* Italy to close inflation-linked bond retail sale early
* Retail debt sale sets new record just over 22 bln euros
* Sale seen easing Italy funding pressure
LONDON, Nov 6 (Reuters) - Italian bond prices rose on Wednesday after record demand at a retail sale of inflation-linked bonds reduced the country's funding needs for the rest of the year.
Italy raised just over 22 billion euros with a sale of 4-year debt. It was the biggest single bond sale by a European government and prompted the Treasury to close it more than two days earlier than planned.
Comments by a top U.S. Federal Reserve official that the Fed should wait for the economy to gain momentum before trimming stimulus helped lift euro zone debt broadly.
Against this backdrop, yields on junk-rated Portuguese bonds dropped to their lowest level in five months.
Italian 10-year yields fell 3 basis points to 4.15 percent , slightly outperforming other euro zone bonds. Spanish 10-year yields fell 1 bp to 4.11 percent.
"It's another blockbuster sale of this issuance," said Commerzbank strategist Michael Leister. "Overall it takes away a significant share of the funding pressure because now they have more freedom to reduce the conventional BTP issuance in other sectors of the curve."
Italy had already met almost 90 percent of the roughly 470 billion euros it needs to borrow this year and analysts say the successful sale could allow it to cut auction sizes for the rest of the year.
This strong financial position and expectations the ECB could loosen monetary policy further are allowing Italy to fend off pressure from political tensions before a Senate vote on whether to expel ex-premier Silvio Berlusconi from parliament.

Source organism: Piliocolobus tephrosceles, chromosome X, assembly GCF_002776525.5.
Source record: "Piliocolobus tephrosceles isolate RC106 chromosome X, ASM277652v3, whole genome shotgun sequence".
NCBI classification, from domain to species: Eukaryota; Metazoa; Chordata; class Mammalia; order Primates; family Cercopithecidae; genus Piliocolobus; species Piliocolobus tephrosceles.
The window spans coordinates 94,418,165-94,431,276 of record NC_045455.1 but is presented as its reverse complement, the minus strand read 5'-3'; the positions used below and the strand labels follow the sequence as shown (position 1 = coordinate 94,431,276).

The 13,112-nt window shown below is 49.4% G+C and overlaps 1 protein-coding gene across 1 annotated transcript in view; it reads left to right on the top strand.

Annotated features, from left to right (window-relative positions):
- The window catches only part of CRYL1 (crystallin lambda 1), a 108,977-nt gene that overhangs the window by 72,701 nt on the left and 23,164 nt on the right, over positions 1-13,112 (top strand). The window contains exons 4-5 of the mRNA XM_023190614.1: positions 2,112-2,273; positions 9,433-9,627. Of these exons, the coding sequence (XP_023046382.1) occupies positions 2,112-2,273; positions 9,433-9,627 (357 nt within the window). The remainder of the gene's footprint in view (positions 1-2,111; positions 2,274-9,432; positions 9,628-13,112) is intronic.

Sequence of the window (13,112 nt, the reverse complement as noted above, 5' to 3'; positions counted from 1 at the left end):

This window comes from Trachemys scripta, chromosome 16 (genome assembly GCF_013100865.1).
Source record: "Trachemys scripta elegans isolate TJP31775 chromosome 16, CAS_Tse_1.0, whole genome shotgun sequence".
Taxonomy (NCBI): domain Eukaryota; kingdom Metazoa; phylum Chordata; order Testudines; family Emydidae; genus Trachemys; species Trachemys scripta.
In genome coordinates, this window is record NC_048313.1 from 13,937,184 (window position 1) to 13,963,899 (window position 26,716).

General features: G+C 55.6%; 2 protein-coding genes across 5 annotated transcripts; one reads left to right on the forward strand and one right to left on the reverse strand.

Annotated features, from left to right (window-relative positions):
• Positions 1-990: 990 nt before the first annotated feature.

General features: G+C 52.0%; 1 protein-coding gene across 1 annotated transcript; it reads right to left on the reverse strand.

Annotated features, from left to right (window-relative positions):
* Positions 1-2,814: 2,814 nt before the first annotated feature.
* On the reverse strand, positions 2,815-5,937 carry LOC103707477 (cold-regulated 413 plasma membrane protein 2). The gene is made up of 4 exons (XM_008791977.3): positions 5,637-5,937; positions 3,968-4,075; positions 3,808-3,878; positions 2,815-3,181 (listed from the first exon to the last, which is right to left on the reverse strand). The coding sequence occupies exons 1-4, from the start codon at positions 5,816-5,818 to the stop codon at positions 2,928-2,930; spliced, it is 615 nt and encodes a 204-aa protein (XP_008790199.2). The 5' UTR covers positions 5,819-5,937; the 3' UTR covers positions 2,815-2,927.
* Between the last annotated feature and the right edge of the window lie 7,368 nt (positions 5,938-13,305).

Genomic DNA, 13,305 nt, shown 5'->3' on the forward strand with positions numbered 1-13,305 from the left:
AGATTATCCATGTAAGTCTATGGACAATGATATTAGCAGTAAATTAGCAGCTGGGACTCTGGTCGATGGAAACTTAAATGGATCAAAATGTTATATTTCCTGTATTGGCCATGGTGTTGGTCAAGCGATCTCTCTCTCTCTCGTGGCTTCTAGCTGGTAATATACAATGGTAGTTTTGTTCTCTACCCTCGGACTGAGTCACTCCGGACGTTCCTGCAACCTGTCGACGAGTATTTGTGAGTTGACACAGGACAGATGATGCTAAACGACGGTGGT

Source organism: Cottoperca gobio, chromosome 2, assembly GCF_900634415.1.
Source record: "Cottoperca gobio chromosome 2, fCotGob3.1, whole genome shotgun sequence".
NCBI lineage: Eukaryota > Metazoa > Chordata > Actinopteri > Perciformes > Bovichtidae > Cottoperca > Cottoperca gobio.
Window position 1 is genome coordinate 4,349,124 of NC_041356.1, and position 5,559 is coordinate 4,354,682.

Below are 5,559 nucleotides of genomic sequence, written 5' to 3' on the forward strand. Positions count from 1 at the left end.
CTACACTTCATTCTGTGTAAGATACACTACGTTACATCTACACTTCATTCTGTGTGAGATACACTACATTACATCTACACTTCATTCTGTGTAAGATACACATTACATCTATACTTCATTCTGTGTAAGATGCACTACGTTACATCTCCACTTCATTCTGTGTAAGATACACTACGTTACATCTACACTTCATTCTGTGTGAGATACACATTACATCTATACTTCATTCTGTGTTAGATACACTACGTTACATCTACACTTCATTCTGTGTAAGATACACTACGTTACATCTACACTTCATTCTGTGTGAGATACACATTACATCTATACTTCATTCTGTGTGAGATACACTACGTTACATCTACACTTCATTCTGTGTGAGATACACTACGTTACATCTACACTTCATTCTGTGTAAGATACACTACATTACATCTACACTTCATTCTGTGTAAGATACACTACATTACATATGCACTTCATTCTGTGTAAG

"They (Italy) have a lot to roll over each year, which is a risk, but they have demonstrated throughout the crisis that they are in a comfortable position doing this and they have the instruments and investor base to achieve this," Leister said.
San Francisco Fed President John Williams said overnight the central bank should wait for stronger evidence of growth momentum before trimming its $85 billion monthly bond-buying.
This helped stop a Tuesday sell-off triggered by doubts over whether the European Central Bank would this week signal an imminent cut in interest rates.
Portuguese 10-year yields dropped 20 bps to 5.942 percent, the lowest since early June, albeit in an illiquid market which exaggerates price moves.
"It appears to be more a continuation of the trend we've been seeing since last week with a general good demand for Portuguese debt," said Filipe Silva, debt manager at Carregosa bank in Lisbon.
German Bund futures were last 21 ticks up at 141.37, having fallen more than 70 ticks the previous day as players judged the market might have gotten ahead of itself in expecting a strong signal from the ECB or even an actual rate cut. A Reuters poll showed only one of 24 traders surveyed expected the ECB to cut interest rates on Thursday.